In the embodiment of the invention shown in FIGS. 4 and 5, tube 30 has a nozzle end 32 over which nozzle tip 34 is engaged by frictional fit. Nozzle end has a trowelling lip 36 at the rear thereof and similar lips 37 and 38 on each side. In this embodiment opening 39 may be formed in the top of the base portion 35 of the nozzle tip 34. In use the excess sealant will flow upward slightly out of opening 39 to provide a flow indicator of the type already described.
In the embodiment shown in FIG. 6 another form of nozzle is indicated generally by numeral 40. Nozzle 40 has an enlarged end 42 adapted to be attached to the discharge opening of a tube material (not shown). Nozzle 40 tapers toward the discharge end which is provided with discharge opening 44. One side of nozzle 40 is provided along its length with an enlargement or protrusion 46. The end of enlargement 46 is cut at an obtuse angle relative to that of opening 44 in order to provide a flow indicating opening 48. Opening 44 can be made perpendicular to the long axis of nozzle 40, but is preferably positioned at an angle as shown to increase the ease of use of the nozzle. Opening 48 is positioned at a more steep angle relative to such a perpendicular plane, and is preferably sloped in a direction opposite that of the periphery of opening 44.
It is generally preferred to form tube 10 and nozzles 34 or 14 out of plastic materials of conventional types currently used for dispensing tubes. Alternatively metallic materials may also be used if desired.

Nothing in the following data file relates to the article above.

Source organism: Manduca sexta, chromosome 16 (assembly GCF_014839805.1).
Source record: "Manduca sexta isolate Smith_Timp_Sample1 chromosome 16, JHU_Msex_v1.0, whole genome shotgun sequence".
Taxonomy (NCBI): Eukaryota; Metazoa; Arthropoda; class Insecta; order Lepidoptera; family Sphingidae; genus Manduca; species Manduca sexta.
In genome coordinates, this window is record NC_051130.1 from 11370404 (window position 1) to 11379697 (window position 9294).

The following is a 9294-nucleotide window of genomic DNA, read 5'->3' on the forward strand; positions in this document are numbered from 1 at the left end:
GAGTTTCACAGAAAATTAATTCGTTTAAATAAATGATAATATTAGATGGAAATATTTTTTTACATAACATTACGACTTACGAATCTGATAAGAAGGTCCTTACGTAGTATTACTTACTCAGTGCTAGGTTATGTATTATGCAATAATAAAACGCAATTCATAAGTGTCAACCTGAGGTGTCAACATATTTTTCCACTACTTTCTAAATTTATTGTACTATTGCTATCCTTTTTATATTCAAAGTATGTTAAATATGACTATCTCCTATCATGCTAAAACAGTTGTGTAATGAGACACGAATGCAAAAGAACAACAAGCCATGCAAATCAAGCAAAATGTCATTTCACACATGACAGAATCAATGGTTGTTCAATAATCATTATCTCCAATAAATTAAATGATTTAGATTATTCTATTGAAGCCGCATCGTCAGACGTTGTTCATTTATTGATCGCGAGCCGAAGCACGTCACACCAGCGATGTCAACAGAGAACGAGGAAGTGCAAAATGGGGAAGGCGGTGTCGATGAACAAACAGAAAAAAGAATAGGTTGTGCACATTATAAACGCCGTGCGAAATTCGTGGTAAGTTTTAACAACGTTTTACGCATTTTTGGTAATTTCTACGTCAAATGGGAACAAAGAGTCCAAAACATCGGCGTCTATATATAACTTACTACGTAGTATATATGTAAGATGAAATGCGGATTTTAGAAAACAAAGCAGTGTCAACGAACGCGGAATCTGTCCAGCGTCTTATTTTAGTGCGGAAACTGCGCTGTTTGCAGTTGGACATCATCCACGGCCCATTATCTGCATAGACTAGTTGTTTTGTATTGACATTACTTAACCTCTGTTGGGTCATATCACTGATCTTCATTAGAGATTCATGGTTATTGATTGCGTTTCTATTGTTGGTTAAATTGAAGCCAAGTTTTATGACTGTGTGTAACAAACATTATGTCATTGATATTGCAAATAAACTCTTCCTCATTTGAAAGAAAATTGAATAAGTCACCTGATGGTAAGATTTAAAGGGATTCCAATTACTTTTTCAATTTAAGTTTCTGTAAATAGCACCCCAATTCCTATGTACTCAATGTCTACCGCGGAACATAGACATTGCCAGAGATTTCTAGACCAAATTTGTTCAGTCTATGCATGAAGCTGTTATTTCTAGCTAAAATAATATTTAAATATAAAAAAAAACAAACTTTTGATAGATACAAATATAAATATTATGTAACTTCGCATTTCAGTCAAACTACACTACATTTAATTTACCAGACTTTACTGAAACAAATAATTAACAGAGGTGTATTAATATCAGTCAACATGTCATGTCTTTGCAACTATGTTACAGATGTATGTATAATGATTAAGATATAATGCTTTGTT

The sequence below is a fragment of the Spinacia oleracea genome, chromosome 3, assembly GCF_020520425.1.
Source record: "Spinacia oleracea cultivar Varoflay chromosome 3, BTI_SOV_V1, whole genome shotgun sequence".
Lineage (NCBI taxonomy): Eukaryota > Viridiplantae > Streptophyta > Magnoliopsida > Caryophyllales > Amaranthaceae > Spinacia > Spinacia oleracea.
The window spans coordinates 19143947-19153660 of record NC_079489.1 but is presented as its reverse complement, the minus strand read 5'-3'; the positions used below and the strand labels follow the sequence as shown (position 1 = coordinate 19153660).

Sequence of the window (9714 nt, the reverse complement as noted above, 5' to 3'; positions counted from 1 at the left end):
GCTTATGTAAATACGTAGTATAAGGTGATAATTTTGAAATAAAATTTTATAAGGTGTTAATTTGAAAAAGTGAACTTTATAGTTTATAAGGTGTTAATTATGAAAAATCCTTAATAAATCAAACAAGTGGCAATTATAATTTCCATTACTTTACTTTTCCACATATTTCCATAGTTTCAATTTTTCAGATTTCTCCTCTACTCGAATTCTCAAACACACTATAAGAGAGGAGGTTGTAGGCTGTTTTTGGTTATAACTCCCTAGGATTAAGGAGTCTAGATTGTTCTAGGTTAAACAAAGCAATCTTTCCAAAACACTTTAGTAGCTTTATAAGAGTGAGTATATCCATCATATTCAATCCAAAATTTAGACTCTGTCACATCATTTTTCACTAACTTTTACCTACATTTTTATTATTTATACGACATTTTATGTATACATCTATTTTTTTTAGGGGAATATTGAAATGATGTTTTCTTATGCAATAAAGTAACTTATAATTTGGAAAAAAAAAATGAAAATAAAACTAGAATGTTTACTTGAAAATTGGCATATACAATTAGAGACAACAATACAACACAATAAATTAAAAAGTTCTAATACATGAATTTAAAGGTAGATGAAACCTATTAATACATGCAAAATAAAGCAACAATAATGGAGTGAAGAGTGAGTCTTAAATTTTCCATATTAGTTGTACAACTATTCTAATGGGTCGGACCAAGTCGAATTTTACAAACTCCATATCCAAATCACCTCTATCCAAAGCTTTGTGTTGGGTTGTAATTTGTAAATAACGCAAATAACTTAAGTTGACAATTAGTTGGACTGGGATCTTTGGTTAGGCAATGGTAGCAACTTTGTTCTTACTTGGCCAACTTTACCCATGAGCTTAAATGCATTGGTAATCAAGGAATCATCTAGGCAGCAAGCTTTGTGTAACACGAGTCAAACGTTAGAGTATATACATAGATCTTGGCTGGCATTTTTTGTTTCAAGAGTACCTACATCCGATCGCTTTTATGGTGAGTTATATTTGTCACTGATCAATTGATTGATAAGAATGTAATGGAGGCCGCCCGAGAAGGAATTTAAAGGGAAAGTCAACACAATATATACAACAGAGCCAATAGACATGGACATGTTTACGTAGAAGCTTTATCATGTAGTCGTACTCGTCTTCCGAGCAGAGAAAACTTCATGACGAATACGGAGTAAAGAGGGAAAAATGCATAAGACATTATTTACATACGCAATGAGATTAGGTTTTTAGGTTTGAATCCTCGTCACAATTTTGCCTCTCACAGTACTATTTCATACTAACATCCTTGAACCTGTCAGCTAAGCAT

As noted, various viscous, pastry or similar materials may be discharged from nozzles. The particular materials used are generally well known and may be types which harden either by drying, reaction with moisture in the atmosphere, cross-linking by exposure to ultraviolet light or oxygen, etc. The particular composition used does not form a part of this invention.
Other embodiments of the invention will be apparent to those skilled in the art. For example, the opening 18 instead of being slanted in a rearward direction as shown in FIG. 2 could be either be perpendicular to the end of the nozzle 14 or could be slanted in a reverse direction in which case the tube would be pulled slightly ahead of the bead being formed.
The nozzles of the present invention may be used for application of materials to a wide variety of substrates depending on the nature of the sealant materials being dispensed. For example, the bead could be formed between two rows of tiles, in a crevice between two layers of materials such as commonly used for flooring or wall covering, for sealing window glass to a window frame, or a wide variety of other used in which crevices are desired to be sealed.
While I have described certain specific embodiments of the invention for illustrative purposes, various modifications will be apparent to those skilled in the art which do not constitute departures from the spirit and scope of the invention as defined in the appended claims.
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|U.S. Classification||222/568, 401/266|
|International Classification||B05C17/005, B65D35/38|
|Cooperative Classification||B05C17/00516, B65D35/38|
|European Classification||B65D35/38, B05C17/005B6|
|Feb 27, 1989||AS||Assignment|
Owner name: DOW CORNING CORPORATION, THE, MICHIGAN
Free format text: ASSIGNMENT OF ASSIGNORS INTEREST.;ASSIGNOR:JACOBSON, LAWRENCE R.;REEL/FRAME:005027/0098
Effective date: 19890222
|Dec 6, 1993||FPAY||Fee payment|
Year of fee payment: 4
|Dec 1, 1997||FPAY||Fee payment|
Year of fee payment: 8
|Feb 26, 2002||REMI||Maintenance fee reminder mailed|
|Aug 7, 2002||LAPS||Lapse for failure to pay maintenance fees|
|Oct 1, 2002||FP||Expired due to failure to pay maintenance fee|
Effective date: 20020807